Here’s what Lamont should do to fix CT transportation issues: Getting There
How’s your commute going? Traffic getting worse? Trains still running late? As we all get back to work after the summer, commuters’ frustration level is rising as it seems nothing is being done to fix transportation.
Lawmakers in Hartford couldn’t be persuaded to meet to debate tolling this summer, knowing full well the votes weren’t there, so they just kicked back. But it seems that some on the governor’s staff were busy this summer trying to “reboot” his transportation plans. It’s to be billed as “CT 2030.”
May I be so bold as to offer a few suggestions to the governor’s team?
Be honest with us
Admit that Gov. Ned Lamont created this transportation crisis by reneging on a legislative plan to put $170 million in auto taxes into the Special Transportation Fund. By law, that didn’t violate the STF Lock Box rule but it sure did so in spirit. Lamont should admit that was a mistake.
We also need a full accounting of the state Department of Transportation spending and waste. And an explanation of why Connecticut does so poorly on national rankings when it comes to the cost of maintaining our roads. Scandals like the CT Port Authority & Lottery don’t instill a lot of confidence for taxpayers.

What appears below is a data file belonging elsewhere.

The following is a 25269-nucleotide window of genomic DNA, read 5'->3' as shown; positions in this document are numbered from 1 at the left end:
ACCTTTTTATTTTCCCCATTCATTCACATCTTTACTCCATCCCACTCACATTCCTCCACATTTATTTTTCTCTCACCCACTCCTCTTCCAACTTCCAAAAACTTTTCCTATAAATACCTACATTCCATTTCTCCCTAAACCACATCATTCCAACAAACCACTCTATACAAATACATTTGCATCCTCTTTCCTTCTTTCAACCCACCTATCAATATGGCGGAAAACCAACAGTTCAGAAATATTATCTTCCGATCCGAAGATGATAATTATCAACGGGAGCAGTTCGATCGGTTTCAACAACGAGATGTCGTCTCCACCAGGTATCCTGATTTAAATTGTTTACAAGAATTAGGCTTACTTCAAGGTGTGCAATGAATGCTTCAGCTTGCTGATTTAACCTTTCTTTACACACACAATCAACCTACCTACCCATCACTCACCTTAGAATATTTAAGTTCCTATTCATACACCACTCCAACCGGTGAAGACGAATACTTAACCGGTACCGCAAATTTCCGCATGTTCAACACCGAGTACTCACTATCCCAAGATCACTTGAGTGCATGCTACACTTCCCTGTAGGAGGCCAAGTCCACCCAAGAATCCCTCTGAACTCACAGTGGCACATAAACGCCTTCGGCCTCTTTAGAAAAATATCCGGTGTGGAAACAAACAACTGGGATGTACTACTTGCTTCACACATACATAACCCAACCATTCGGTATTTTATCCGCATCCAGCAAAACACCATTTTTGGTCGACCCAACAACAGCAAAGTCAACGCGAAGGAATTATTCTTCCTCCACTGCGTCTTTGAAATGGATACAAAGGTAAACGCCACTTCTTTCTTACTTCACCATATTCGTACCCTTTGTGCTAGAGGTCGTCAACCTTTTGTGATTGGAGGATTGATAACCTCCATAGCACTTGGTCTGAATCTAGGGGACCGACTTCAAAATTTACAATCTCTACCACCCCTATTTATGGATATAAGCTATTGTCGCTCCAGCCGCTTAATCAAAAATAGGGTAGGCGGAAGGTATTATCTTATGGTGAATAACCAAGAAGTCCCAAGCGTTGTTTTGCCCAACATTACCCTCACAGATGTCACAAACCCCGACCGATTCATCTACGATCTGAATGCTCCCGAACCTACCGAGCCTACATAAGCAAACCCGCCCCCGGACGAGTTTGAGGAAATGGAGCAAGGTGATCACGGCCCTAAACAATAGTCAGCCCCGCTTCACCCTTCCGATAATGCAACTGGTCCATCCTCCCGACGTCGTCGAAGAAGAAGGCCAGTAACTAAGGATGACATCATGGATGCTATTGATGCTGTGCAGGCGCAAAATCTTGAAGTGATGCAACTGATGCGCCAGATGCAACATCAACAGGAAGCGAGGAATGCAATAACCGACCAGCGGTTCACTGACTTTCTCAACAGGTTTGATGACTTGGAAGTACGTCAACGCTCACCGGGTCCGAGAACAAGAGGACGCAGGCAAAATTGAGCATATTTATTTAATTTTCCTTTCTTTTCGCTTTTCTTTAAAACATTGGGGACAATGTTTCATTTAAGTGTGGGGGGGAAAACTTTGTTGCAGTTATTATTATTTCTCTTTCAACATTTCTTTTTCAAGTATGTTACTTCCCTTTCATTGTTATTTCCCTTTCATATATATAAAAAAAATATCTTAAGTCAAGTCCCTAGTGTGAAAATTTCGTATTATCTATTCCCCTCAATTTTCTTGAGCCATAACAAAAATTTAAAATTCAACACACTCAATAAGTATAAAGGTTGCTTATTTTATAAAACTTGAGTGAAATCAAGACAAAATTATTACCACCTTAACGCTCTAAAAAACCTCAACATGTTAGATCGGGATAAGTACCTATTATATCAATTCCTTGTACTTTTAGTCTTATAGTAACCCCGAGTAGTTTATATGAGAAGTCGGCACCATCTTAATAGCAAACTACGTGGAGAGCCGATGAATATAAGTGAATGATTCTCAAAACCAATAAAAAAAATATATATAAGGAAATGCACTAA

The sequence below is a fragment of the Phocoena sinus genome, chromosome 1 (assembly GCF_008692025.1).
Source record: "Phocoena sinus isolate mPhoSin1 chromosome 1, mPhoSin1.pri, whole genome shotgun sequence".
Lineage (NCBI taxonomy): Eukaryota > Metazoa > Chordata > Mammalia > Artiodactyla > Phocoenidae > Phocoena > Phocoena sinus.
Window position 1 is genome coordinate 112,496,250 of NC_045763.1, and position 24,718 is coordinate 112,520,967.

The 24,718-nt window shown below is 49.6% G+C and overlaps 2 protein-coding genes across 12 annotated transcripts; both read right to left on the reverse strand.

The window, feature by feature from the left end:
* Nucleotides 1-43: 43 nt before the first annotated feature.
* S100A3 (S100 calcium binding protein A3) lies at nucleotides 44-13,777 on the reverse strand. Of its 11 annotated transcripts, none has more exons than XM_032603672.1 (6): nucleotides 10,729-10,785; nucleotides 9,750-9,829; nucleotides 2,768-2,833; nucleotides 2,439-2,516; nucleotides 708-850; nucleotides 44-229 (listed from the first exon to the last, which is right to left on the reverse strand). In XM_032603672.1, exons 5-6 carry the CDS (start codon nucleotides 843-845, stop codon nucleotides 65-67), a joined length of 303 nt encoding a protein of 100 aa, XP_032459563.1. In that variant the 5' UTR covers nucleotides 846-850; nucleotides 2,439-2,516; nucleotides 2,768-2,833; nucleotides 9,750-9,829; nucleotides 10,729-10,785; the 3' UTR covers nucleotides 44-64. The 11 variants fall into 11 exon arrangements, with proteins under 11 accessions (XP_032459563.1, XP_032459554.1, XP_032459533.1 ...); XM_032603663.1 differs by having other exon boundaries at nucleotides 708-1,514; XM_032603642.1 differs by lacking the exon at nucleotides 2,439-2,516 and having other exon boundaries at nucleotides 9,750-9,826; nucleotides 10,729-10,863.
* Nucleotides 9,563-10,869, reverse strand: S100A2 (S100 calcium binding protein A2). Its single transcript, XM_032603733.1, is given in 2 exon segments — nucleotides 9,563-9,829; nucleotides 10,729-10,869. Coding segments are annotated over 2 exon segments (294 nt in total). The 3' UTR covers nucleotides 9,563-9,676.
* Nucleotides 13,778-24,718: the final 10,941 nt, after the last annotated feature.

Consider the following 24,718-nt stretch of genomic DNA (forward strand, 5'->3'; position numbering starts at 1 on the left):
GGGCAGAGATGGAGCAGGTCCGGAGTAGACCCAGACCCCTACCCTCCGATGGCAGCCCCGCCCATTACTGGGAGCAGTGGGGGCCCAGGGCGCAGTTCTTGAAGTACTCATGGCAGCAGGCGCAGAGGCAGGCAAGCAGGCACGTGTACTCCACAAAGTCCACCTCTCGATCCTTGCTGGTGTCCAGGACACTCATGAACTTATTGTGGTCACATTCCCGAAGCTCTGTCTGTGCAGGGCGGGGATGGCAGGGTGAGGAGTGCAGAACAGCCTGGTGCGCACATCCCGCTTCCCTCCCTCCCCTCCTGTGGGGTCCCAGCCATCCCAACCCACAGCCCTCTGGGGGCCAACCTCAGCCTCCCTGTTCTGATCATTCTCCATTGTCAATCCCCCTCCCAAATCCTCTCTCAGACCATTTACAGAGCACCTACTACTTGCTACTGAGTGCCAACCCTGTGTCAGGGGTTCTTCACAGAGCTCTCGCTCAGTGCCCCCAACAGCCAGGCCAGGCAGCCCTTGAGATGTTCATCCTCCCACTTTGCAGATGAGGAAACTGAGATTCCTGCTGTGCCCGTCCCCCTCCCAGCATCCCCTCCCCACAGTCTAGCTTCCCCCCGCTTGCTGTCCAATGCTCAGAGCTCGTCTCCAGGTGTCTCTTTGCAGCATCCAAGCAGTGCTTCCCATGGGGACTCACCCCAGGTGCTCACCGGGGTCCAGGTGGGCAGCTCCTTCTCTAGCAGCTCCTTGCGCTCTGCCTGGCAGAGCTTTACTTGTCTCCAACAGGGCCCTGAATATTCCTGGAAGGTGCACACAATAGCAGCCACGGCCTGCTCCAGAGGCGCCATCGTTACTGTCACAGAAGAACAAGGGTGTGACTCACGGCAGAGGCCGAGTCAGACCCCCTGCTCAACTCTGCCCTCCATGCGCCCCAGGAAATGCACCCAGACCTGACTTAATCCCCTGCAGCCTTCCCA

Rather than beating the dead horse of tolls, let’s do an accounting of what needs to be fixed. When Gov. Dannel Malloy rolled out his $100 billion, 30-year “Let’s Go CT” scheme, he refused to prioritize. “We need to do it all, now,” he would say. So naive.
Surely the state DOT has a list of what needs fixing first. Let’s see it.
Whether roads or rails, safety must be the top priority. Who can argue with the need to replace a rusting bridge, corroding centenary or enforcing speed limits? Safety isn’t shiny or sexy. It just saves lives, even if it’s often invisible to commuters.
Stop dangling unachievable goals like “30-30-30” or one lawmaker’s fascination with Hyperloop in front of us to distract us. Just focus on state of good repair. Get the trains running on time, the interstate truck inspection stations open, the speed limits enforced and prevent the bridges from collapsing.
Then we can talk about money
Once we all understand what needs to be done, with a list of priorities based on urgency and safety, then we can discuss funding. Tolls are just one option. If you’re not a fan, fine… but you’re not going to like the alternatives: sales, income, gas taxes, fees, fare hikes or service cuts. There’s no “free lunch,” folks. Decades of delayed repairs will require billions of dollars and we’re all going to pay.
Stop the ‘no tolls’ bullies
The anti-toll forces, both grassroots and lawmakers, have seemingly pounded a stake through the heart of user-fee options to pay for transportation. They’re tapped into the rich vein of Nutmeggers’ cynicism and distrust of Hartford. But now they’re going a step further, threatening anyone running for public office with an organized campaign of opposition if they support tolling: “Vote for tolls. Lose at the polls.”
I can see promising a state lawmaker a hard time if they vote for tolls, but implying similar threats in local municipal races seems unfair. Why should a first selectman or Board of Reps candidate, who doesn’t even have a vote on tolling, be held to these bullies’ litmus test for loyalty?